Predictive Maintenance Finally Gets Wide Adoption

Nov. 5, 2009
With the need to push costs down, plants are implementing condition-monitoring systems.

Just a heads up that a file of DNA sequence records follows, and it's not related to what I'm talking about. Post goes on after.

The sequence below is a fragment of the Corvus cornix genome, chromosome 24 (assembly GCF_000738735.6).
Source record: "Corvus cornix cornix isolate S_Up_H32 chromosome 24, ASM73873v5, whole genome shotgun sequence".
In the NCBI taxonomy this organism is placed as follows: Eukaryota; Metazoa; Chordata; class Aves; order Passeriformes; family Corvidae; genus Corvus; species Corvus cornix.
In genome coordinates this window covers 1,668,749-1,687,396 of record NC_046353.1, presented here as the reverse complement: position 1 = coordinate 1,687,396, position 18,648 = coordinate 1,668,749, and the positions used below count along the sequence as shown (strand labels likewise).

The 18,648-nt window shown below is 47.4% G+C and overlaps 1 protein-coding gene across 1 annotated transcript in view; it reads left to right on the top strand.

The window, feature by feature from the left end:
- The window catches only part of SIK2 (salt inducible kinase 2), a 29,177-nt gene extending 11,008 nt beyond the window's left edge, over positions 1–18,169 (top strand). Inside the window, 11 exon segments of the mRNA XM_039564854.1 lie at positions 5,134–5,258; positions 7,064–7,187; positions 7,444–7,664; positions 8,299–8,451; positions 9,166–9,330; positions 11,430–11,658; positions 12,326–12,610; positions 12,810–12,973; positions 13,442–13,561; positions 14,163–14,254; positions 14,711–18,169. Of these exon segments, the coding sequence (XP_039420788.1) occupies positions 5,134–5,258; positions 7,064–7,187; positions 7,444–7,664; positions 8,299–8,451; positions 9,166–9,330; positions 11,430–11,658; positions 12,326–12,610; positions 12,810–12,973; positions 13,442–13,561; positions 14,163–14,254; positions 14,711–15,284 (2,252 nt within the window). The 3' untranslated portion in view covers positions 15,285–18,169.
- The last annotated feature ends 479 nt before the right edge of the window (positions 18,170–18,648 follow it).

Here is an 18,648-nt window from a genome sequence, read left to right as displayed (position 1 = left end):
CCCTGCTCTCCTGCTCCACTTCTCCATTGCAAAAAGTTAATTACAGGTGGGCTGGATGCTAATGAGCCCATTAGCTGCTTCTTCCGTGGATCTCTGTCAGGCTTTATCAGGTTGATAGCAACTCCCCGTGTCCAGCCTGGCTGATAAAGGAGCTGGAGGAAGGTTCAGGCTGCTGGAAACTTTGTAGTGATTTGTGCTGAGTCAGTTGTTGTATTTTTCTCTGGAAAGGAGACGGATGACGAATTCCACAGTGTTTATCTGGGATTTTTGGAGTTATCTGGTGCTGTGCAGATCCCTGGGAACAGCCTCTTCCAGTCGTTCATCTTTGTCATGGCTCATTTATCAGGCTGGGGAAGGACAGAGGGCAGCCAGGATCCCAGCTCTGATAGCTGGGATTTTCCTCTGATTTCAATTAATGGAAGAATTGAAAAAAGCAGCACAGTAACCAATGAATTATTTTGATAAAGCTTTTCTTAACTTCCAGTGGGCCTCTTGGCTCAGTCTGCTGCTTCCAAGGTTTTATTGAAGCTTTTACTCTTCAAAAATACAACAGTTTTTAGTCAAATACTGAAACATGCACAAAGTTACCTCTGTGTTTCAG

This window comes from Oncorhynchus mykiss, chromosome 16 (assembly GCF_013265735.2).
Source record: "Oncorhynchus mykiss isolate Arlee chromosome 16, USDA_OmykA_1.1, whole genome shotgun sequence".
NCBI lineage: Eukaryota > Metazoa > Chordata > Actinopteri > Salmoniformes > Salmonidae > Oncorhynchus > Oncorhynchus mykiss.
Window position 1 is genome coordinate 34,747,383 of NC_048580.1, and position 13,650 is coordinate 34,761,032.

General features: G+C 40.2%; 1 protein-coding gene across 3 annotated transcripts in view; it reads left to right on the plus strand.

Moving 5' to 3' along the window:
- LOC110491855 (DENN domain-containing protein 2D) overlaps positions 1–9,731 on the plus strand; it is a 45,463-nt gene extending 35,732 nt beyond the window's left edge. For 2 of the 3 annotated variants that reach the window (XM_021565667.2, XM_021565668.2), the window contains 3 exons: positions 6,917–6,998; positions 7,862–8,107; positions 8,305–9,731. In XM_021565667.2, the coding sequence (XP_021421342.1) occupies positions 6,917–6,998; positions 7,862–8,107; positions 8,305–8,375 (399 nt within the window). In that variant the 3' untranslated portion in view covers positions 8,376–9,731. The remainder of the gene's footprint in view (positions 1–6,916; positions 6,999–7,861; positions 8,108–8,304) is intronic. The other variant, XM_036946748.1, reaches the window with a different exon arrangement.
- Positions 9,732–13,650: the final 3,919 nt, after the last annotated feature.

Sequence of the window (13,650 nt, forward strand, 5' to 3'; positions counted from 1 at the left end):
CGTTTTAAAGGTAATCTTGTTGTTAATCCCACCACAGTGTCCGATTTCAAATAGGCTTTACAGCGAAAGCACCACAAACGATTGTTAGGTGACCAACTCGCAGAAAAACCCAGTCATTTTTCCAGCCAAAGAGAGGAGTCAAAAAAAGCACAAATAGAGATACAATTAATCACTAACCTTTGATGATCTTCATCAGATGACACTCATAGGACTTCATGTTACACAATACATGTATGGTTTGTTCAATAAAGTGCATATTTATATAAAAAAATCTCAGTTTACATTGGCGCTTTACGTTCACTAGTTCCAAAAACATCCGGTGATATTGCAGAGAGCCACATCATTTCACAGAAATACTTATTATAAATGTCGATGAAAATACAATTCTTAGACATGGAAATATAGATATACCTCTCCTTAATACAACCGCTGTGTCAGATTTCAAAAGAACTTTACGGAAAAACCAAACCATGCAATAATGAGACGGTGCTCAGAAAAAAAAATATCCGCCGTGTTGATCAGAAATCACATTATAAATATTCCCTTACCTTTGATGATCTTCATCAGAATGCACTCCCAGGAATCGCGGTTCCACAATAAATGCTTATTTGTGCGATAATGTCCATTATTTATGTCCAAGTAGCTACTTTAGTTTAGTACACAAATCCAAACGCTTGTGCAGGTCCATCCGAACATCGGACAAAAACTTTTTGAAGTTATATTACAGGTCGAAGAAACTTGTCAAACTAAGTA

At the LyondellBasell Industries oil refinery in Houston, a condition-monitoring program has changed the way the company manages maintenance. Now, instead of gathering readings on paper reports that never get reviewed, plant operators collect data on handheld electronic devices, aggregate the data and track trends that can indicate a problem. A faulty seal or broken pump can lead to a costly production interruption. “Now, operators have an actual reading from devices,” says Mark Fisher, operations reliability supervisor at LyondellBasell. “If the reading is above a certain limit, they’re prompted to tell their maintenance folks so they can prevent a catastrophic shutdown. The readings allow us to fix things before they break.” Before implementing a Wonderware IntelaTrac system, the plant took temperature and vibration readings on paper. “You can’t trend on a piece of paper,” says Fisher. “The supervisor would set up a big pile of run sheets in a three-ring binder. By the time anyone got around to looking at them, it was too late to take any action in a timely manner.” He notes that the paper reporting didn’t include specific data ranges to indicate problems. “With the paper system, one operator would look at the reading and see something wrong, while another operator would see it as OK.” With the handheld data readings, a note will pop up on the screen when the range is exceeded, prompting a call for maintenance. “We lose the inconsistency,” says Fisher.Big brother? Fisher notes that there was resistance to the new system initially. “At first, operators were skeptical. They thought it was Big Brother.” That changed when operators started to detect fans that weren’t working and seals that were plugged—problems that had gone undetected with the paper system. Plants are turning to condition monitoring to reduce costs and replace the knowledge of baby-boomer engineers who are about to retire. Some are implementing predictive tools in-house, while others outsource it to software companies or original equipment manufacturers (OEMs). Many plant operators are just now getting around to implementing condition-monitoring technology that’s existed in their control systems for years. Ease-of-use portals and dashboards are helping resistant workers switch to monitoring technology. Condition monitoring includes a number of analytical tools, including vibration monitoring, oil analysis, temperature monitoring and infrared imaging. They share one thing in common—collecting data on plant equipment and analyzing the data to see when things are out of whack. Sophisticated condition monitoring can also catch subtle aspects of equipment performance. “It may not be the temperature that’s the issue, but that it’s rising quickly,” says Colin Shearer, senior vice president of strategic analytics at SPSS Inc., an analytic software company in Chicago. For some companies, predictive maintenance has become a boardroom issue. “There are companies that consider condition monitoring a strategic advantage,” says Tom Alford, product manager, integrated condition monitoring at vendor Rockwell Automation Inc, in Milwaukee. “One power-generation company called out condition monitoring in its annual report as part of the company’s strategic vision.” The recession has encouraged the use of predictive maintenance tools. The tools are becoming more popular as plants struggle to extend the life of their equipment and optimize equipment operation in the midst of a severe downturn. Plants can no longer afford scheduled maintenance—which often means replacing something that’s not broken—or the costly fix-it-when-it-breaks maintenance strategies. With the pressure to drive down costs, many manufacturers turn to technology they already have on hand but haven’t implemented. “Since we’re having a slowdown in capital projects, they’re starting to use the products that they bought in the past,” says Rich Chmielewski, manager for PCS7 at Siemens Industry Inc., in Alpharetta, Ga. “We’re getting questions about reporting and diagnostics. Our customers are starting to use technology they’ve had but haven’t been using.”Making connections Much of the infrastructure of predictive maintenance systems has been in play for years. Plants already use smart devices that can sense temperature and vibration. They’re also using a fieldbus network that transmits the device data. “You take the data from smart devices and smart control valves, and you send it along the Hart and fieldbus communication and networking systems,” says Stuart Harris, general manager of the Plant Asset Management business at Emerson Process Management, an Austin, Texas, automation supplier. “You take all that data and apply reliability analytics to see the efficiency of the equipment. Then you combine predictive diagnostics with decision support to make the connection with performance.” One of the biggest hurdles to adopting condition monitoring is getting people to change long-held maintenance practices. “How do you get away from fix-it-when-it’s-broke? A lot of people are stuck in that type of maintenance,” says Emerson’s Harris. “You stop doing some things in routine maintenance that don’t add a lot of value. Then you identify opportunities for bringing in technology that avoids things getting broke.” The best transition from old-style maintenance to condition monitoring is gradual. “Maintenance is cultural. In many organizations, the effectiveness of maintenance is measured by how quickly they fix machines when they break rather than measuring the overall cost of maintenance,” says Jonathan Hakim, president of Azima DLI, a condition-monitoring company in Woburn, Mass. “Either that, or it’s measured on ‘Do I perform all my planned maintenance on time?’ To be effective, condition monitoring has to be combined with a move away from planned maintenance.” Some plants implement monitoring one piece of equipment at a time, so the data collection and analysis in a broad changeover doesn’t stymie the change. “The idea is to give people the right information to collect,” says Jim Frider, manager of mobile solutions at Invensys Operations Management (Wonderware) in Lake Forest, Calif. “You have to know what’s too much data and what’s too little. That helps to get operators on board, which is always challenging.” Portals, dashboards and benchmarking have helped ease the switchover to predictive maintenance and condition monitoring tools. “Advances in predictive maintenance have less to do with new technology than with new ways to bring the data to the user,” says Bill Polk, research director at AMR Research Inc., in Boston. “It’s how you see the preventive maintenance data that’s important. It’s now aggregated and put into portals.”Outsourced monitoring Some plants turn to equipment OEMs, control vendors or software companies to run their condition monitoring programs. These maintenance monitoring contracts can make predictive maintenance affordable for mid-size to small manufacturers. Some control vendors contract with plants to run their maintenance remotely. A program designed and run by Houston-based vendor ABB Inc. came in handy for Vale Inco’s Voisey’s Bay nickel mine in Labrador, Canada, a site that is more than 150 miles from the nearest road. The Toronto-based company needed to know in advance when a part might fail, because turnaround on spare parts shipments is counted in days, not hours. To make things more difficult, the mine was a greenfield site, so there was no historical data to indicate acceptable data ranges on the equipment. ABB also had to teach the condition-monitoring program to plant engineers. “That was relatively easy, since it was greenfield,” says Jeff Vasel, global asset optimization manager at ABB. “Change management is easier when you start with people who are new to maintenance.” ABB monitors the site’s equipment remotely. “I can access their site right now.  We monitor heat exchangers, control loops, even the electric flow. We also track vibration and ultrasonics,” says Vasel. “We are able to predict when a pump or motor will fail within 40 hours. Since we can’t get equipment up there quickly, we have to know when the parts will fail so we can have them at the site when it happens.” The outsourced model has delivered tangible benefits to small and mid-size companies that can’t afford pricy in-house monitoring and analytical systems. “The small manufacturers are getting the same benefits the large end-users are getting,” says Shaun Kneller, account manager at vendor B&R Industrial Automation Corp., in Roswell, Ga. “So the small guys are able to avoid scheduled maintenance. Instead of replacing a bearing every month, they’re replacing it every six months.”Brain mapping The brain drain has also prompted adoption of condition monitoring. The most knowledgeable plant engineers are retiring over the next few years. One way to capture their expertise is to program it into plant technology. “The gray hair brigade is reaching maturity and it’s tough to get new blood in because plants aren’t as sexy as high tech,” says Barry Lynch, a manager with the Proficy Maintenance Gateway at GE Fanuc Intelligent Systems, a Charlottesville, Va., automation supplier. “We’re basically taking the knowledge of the mature workers and pouring it into the IT (information technology) rules. You capture their intellectual property and digitize it.” As well as digitizing the expertise to keep an individual plant’s equipment running efficiently, the best practices derived from knowledgeable workers can be converted into benchmarks or best practices. “The expertise on how to solve equipment problems lives with a field force of people nearing retirement,” says Brian Anderson, vice president of marketing at Axeda Corp., Foxboro, Mass., which provides remote monitoring services. “You can capture their knowledge and turn it into rules. Then you can use that expertise on a global basis.” Whether it’s on the control dashboard or outsourced to a vendor, predictive maintenance and control monitoring is seeing widespread adoption in the last couple of years. The economic downturn has prompted tough cost-cutting measures, which means the end of the old and costly “fix-it-when-it-breaks” maintenance mentality. Those who produce predictive maintenance tools have overcome resistance to adoption with easy-to-use dashboards or by taking on the chore themselves.Related Sidebar - Gerber Scientific Monitors Cutting Equipment RemotelyTo read the article accompanying this story, go